The Texas Rangers. The words evoke exciting images of daring, courage, high adventure. The Rangers began as a handful of men protecting their homes from savage raiding parties; now in their third century of existence, they are a highly sophisticated crime-fighting organization. Yet at times even today the Texas Ranger mounts his horse to track fugitives through dense chaparral, depending on his wits more than technology. The iconic image of the Texas Ranger is of a man who is tall, unflinching, and dedicated to doing a difficult job no matter what the odds. The Rangers of the 21st century are different sizes, colors, and genders, but remain as vital and real today as when they were created in the horseback days of 1823, when what is today Texas was part of Mexico, a wild and untamed land.
|Author||: J. Evetts Haley|
|Editor||: University of Texas Press|
First published in 1953, this photographic record of the real life and work of cowboys remains a perennial favorite. Erwin E. Smith was the outstanding cowboy photographer of the West, and these eighty photographs were among those he chose for an exhibit of his best work at the 1936 Texas Centennial. The text by J. Evetts Haley, a noted historian of the range, skillfully complements Smith's visual record of a vanishing way of life.
|Author||: Frances Mayhugh Holden|
|Editor||: Texas A&M University Press|
The history of Lambshead Ranch which is located in Throckmorton and Shackelford counties, Texas. The Lambshead Ranch area was occupied by several persons, including Randolph March, Robert Neighbors, and Jesse Stem, an Indian agent, who established an Indian agency there. Stem was killed by Indians, and his wife oversaw expansion of the ranch. The ranch is named for Thomas Lambshead, born in 1805 in England, who emigrated to Texas around 1847. Thomas bought land in the nearby Round Mountain Creek area. Whether Thomas ever lived on Lambshead is not known. John A. Matthews located on Lambshead in 1897, and brought his family to the ranch in 1915.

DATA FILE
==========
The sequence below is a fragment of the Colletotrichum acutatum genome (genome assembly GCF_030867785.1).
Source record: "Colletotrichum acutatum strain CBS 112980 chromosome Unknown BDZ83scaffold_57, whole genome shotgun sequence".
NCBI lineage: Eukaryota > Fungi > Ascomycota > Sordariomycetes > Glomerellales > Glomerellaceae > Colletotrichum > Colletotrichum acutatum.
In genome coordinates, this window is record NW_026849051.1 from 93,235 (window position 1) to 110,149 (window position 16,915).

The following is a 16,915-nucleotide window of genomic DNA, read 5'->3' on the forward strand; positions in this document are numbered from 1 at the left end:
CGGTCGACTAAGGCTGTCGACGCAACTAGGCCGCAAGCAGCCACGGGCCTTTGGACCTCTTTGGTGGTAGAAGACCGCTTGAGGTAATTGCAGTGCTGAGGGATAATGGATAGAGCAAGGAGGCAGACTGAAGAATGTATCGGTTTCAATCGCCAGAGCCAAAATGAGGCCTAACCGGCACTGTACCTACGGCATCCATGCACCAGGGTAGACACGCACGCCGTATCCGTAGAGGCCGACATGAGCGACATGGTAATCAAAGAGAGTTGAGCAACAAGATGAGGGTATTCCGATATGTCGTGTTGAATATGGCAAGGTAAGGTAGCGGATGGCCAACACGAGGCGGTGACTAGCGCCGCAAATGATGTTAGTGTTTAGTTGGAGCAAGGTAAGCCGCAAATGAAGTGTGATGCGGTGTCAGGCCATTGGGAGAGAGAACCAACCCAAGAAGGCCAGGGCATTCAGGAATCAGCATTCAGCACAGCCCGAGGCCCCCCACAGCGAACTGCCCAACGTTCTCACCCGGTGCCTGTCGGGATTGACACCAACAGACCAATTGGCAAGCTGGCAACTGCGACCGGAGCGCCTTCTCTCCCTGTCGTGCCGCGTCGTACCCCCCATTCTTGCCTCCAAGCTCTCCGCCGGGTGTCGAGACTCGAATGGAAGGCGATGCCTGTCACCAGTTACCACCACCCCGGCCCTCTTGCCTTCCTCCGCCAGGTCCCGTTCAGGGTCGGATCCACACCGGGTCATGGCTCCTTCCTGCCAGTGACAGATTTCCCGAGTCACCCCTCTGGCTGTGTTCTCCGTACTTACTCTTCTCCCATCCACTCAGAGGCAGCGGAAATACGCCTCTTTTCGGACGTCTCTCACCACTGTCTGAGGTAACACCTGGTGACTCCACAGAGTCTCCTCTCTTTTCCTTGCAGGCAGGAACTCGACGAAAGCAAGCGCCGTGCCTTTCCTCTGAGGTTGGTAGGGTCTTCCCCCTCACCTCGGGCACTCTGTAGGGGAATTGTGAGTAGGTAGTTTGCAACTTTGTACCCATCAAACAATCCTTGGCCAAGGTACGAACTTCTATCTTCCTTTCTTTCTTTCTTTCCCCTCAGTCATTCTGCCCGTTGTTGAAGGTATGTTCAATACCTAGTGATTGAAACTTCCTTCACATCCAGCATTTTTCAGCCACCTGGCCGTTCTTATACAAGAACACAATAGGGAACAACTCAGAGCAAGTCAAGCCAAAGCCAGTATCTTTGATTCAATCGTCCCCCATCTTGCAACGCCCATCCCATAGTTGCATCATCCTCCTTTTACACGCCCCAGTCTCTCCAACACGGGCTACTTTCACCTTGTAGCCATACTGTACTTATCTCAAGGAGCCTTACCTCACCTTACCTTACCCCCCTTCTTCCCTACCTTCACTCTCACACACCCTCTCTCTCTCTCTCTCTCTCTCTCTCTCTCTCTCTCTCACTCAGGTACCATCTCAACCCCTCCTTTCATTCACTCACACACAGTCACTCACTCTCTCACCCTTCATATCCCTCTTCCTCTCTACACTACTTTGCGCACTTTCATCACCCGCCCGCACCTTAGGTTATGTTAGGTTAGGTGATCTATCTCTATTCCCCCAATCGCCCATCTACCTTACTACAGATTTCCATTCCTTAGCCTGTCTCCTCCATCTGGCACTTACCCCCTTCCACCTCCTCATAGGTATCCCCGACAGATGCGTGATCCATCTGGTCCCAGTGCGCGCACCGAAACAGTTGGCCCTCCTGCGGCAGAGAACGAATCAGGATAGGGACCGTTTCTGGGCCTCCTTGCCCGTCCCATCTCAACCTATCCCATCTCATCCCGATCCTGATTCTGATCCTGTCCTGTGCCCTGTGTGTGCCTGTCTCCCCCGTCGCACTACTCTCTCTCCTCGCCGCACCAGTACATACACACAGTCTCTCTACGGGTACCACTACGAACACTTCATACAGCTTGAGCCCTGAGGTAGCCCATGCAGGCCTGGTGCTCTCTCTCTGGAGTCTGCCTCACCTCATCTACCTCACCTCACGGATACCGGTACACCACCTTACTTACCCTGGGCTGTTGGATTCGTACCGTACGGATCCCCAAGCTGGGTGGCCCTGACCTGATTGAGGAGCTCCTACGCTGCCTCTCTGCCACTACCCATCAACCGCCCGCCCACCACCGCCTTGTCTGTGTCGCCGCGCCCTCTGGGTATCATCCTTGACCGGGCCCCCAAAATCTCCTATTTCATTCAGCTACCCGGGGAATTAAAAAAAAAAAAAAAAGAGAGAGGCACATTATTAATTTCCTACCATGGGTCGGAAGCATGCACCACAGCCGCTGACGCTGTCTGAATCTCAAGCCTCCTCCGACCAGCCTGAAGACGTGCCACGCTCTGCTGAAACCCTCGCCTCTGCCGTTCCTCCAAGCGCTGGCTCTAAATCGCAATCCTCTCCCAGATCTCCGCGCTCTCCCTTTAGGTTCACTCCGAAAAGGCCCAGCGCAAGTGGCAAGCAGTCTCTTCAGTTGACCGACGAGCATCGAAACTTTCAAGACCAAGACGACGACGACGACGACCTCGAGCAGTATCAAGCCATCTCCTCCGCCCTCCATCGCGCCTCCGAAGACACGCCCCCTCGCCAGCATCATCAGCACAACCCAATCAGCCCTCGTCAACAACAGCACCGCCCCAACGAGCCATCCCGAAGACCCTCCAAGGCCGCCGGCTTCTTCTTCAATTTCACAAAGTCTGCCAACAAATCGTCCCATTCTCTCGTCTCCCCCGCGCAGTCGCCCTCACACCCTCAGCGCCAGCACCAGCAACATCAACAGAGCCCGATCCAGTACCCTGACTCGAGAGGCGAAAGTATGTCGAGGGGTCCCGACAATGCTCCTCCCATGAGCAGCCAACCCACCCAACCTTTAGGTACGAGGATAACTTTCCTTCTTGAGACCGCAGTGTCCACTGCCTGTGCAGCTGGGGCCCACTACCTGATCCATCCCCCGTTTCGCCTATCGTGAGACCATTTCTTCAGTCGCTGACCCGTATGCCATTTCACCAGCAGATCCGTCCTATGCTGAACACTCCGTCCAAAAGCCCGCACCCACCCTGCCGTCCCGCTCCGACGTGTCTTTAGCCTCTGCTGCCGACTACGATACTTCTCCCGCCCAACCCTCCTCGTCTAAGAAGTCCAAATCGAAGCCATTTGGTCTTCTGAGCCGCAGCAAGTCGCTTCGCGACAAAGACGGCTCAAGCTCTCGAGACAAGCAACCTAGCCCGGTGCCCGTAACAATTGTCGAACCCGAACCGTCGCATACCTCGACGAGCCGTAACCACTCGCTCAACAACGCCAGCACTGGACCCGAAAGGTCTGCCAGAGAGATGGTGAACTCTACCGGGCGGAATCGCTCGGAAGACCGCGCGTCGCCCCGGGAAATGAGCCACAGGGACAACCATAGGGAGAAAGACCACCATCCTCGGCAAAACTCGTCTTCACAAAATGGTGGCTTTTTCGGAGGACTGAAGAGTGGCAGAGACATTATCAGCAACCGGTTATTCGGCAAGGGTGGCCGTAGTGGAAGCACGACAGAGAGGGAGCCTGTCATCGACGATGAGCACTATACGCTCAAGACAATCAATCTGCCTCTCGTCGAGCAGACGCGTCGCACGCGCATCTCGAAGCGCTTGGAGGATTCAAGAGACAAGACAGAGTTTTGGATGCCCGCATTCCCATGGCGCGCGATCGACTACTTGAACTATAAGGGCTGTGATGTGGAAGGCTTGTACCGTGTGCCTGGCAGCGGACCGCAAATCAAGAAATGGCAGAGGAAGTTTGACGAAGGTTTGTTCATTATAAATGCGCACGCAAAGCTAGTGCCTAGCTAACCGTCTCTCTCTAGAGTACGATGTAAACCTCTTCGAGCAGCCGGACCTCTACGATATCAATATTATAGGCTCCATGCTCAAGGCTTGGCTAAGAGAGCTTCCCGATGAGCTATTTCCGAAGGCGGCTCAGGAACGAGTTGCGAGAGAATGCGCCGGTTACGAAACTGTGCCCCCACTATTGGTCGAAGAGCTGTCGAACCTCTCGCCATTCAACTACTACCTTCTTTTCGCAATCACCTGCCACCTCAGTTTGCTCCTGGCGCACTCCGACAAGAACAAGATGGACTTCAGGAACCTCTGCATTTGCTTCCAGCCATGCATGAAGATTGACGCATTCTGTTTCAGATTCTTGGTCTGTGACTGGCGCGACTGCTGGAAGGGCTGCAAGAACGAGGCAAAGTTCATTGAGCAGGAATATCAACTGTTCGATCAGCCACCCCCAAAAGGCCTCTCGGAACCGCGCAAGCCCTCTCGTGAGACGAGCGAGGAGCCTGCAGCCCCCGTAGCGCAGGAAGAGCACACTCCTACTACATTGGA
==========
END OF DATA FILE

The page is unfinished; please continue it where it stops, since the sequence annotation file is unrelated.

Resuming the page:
|Author||: United States. Agricultural Adjustment Administration|
|Author||: Nicole Helm|
A Texas Ranger puts it all on the line for a woman who has everything to lose Texas Ranger Vaughn Cooper doesn't need or appreciate the "help" of some frivolous civilian on his case. Yet even this seasoned lawman can't argue that Natalie Torres is on her game. She might even unlock the answers he needs to crack this kidnapping…if the bad guys don't erase Natalie first. With her home burned to the ground, Natalie has no choice but to hide out with Vaughn in a remote cabin. Spending time with the stone-cold officer should keep her mind strictly on the case. But there's an unseen fire burning deep within Vaughn, and it's making Natalie wonder just where the true danger might lie.
|Author||: John Boessenecker|